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Meat substitutes, such as tofu or soy protein, have existed since the 1960s and often resemble the meat they are replacing. However, plant-based meat alternatives have become more common on your grocery store shelves and often do not resemble meat. As they are more widely available, you might be curious about adding them to your menu rotation. Here are a few suggestions for trying a meat substitute:

Consider making your own. Often these plant-based “meats” are made of familiar ingredients such as cauliflower, beans, mushrooms, or tofu. You can make your dishes meatless by substituting things like chicken for chickpeas. Or you can try making your meatless burger by combining vegetables you enjoy with black beans and rice.  This lentil burger from Celebrate Your Plate is easy and full of simple ingredients.

Read the labels on meatless products carefully. Meatless products are often higher in fiber, calcium, and iron compared to traditional meat. Some of these products may also be hiding more sodium than regular meat. Also, some meat alternatives are prepared with coconut oil, which is higher in saturated fat. When looking at the label you will need to consider your personal health goals. Whatever your nutritional goal maybe, be an informed consumer and check the label.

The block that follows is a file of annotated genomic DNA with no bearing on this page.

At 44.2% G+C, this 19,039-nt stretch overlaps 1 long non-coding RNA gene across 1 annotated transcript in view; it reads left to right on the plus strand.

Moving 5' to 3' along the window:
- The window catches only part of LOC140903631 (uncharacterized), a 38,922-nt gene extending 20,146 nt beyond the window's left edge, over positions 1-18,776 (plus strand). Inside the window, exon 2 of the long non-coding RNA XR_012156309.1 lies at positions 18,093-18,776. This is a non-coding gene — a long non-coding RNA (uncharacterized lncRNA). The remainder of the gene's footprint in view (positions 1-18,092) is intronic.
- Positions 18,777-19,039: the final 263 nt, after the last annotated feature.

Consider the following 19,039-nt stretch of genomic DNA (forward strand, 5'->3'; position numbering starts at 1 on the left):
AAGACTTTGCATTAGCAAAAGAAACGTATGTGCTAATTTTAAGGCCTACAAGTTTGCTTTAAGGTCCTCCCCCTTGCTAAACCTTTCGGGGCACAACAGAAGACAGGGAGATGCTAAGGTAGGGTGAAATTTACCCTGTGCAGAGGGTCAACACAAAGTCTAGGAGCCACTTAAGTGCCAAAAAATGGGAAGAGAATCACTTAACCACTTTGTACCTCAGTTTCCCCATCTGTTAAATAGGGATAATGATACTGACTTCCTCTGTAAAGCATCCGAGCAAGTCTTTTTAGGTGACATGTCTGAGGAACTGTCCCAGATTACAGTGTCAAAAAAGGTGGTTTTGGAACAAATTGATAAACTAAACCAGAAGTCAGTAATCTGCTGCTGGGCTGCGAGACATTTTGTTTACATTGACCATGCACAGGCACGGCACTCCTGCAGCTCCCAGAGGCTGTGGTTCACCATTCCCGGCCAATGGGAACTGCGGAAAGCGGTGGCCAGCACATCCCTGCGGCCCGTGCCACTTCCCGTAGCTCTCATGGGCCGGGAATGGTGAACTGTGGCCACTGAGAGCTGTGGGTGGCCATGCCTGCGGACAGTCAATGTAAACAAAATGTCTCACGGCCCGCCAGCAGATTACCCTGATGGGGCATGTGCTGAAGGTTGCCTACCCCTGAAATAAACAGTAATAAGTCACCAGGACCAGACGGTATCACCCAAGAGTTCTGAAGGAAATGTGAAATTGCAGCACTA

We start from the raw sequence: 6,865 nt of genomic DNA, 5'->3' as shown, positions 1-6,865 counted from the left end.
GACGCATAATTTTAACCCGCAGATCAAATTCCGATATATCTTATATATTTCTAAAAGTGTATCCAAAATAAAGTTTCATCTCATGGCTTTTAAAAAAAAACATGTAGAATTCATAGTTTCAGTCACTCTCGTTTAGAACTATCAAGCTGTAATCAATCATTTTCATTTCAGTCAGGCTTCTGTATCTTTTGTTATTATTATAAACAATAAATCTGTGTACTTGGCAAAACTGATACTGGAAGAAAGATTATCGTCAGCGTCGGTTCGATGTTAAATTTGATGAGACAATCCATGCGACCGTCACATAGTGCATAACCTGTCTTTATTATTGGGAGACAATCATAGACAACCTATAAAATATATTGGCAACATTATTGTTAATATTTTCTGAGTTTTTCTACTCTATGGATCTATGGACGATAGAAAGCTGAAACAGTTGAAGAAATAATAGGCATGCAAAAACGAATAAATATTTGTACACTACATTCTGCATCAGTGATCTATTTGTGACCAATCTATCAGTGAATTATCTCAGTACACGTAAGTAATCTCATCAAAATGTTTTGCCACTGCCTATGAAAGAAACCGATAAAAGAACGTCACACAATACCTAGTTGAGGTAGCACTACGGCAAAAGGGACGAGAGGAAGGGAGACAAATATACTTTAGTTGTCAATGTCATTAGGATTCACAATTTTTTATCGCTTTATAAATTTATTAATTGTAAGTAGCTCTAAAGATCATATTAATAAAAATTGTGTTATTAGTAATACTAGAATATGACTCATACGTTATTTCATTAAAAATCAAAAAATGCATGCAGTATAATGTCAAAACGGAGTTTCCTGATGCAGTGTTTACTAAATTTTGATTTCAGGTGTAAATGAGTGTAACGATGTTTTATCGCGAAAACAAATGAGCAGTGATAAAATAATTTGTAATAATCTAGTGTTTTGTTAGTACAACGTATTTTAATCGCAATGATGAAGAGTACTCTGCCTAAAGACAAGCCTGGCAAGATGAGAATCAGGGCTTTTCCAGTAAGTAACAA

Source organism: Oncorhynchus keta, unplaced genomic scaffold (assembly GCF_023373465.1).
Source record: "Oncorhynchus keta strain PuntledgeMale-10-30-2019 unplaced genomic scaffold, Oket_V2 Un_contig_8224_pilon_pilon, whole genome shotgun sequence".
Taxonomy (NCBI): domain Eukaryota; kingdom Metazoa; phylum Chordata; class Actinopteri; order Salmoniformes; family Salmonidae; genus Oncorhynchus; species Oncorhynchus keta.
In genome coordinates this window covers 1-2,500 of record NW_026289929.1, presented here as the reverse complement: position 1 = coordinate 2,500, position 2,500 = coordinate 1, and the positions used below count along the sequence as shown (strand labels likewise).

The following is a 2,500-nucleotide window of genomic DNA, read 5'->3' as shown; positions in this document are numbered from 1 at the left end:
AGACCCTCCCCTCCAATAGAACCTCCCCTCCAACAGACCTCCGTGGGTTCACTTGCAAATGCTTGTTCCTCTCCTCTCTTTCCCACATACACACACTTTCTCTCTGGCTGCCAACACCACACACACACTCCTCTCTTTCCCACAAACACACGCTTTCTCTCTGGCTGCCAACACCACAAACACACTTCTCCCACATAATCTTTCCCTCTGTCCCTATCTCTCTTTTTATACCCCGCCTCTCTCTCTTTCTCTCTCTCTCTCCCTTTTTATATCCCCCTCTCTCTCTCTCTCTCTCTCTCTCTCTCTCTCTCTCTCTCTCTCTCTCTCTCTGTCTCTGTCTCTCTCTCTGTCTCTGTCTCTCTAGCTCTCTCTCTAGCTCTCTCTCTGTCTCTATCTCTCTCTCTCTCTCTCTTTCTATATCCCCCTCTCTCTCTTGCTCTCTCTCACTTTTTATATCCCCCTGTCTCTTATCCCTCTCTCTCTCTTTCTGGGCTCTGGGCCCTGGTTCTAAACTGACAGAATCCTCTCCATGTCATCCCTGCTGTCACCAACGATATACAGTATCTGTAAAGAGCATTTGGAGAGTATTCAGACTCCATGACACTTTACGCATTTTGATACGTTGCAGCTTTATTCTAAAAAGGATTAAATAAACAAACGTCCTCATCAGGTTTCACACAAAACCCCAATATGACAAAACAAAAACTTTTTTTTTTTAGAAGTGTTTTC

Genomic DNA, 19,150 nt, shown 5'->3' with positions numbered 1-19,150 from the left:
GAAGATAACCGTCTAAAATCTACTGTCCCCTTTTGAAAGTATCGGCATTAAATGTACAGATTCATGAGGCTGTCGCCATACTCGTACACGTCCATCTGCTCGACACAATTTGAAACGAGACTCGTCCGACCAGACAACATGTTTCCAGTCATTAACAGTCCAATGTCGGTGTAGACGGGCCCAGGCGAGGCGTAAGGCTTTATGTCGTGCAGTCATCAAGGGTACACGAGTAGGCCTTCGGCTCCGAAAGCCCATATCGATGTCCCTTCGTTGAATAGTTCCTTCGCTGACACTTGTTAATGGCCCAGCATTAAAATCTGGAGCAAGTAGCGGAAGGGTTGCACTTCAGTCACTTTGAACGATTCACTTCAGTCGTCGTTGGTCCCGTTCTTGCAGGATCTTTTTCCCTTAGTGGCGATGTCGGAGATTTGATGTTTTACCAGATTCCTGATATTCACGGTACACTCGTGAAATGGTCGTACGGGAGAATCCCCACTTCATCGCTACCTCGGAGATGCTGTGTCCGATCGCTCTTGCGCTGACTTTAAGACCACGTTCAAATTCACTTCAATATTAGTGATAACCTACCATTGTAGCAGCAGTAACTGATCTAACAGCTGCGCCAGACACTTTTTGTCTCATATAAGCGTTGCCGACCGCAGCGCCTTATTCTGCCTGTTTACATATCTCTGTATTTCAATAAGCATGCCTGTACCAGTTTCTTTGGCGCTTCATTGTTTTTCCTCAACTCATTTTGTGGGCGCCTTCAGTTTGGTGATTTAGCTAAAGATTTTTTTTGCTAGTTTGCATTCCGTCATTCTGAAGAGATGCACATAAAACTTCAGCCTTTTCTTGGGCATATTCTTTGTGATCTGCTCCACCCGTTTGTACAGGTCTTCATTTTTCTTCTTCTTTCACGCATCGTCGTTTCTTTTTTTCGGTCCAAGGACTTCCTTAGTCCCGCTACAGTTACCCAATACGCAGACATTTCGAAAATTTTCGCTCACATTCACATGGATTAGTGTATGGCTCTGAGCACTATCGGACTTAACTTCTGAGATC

Trying a variety of brands and products may help you find a meat substitute you enjoy. Brands will have different tastes and textures.

Don’t forget other meatless options. Foods such as eggs, lentils, beans, tofu, nut butters, cottage cheese, edamame, noodles made from legume flour, and some mushrooms can also be a good substitute in dishes for meat.

Start with recipes you like and consider small swaps. Try lentils instead of meat in your favorite chili.  A meatless crumble that resembles the look and feel of ground beef could be used in a taco recipe. Trying a new substitute for a familiar food may help make the transition to meatless alternatives easier.

Written by: Alisha Barton, Family and Consumer Sciences Educator, Ohio State University Extension Miami County. Barton.345@osu.edu

Reviewed by:  Amanda Bennett, Agriculture and Natural Resources Educator, Ohio State University Miami County. Bennet.709@osu.edu

Sources:

Curtain, F., & Amp; Grafenauer, S. (2019, October 30). Plant-based meat substitutes in the Flexitarian age: An audit of products on supermarket shelves. National Library of Medicine. Retrieved April 27, 2022, from https://www.ncbi.nlm.nih.gov/pmc/articles/PMC6893642/

Is meatless meat worth a try?  (2022). Strive, Spring 2022, 4.

Lentil burgers. Celebrate your plate.  Retrieved April 27, 2022, from https://celebrateyourplate.org/recipes/lentil-burgers

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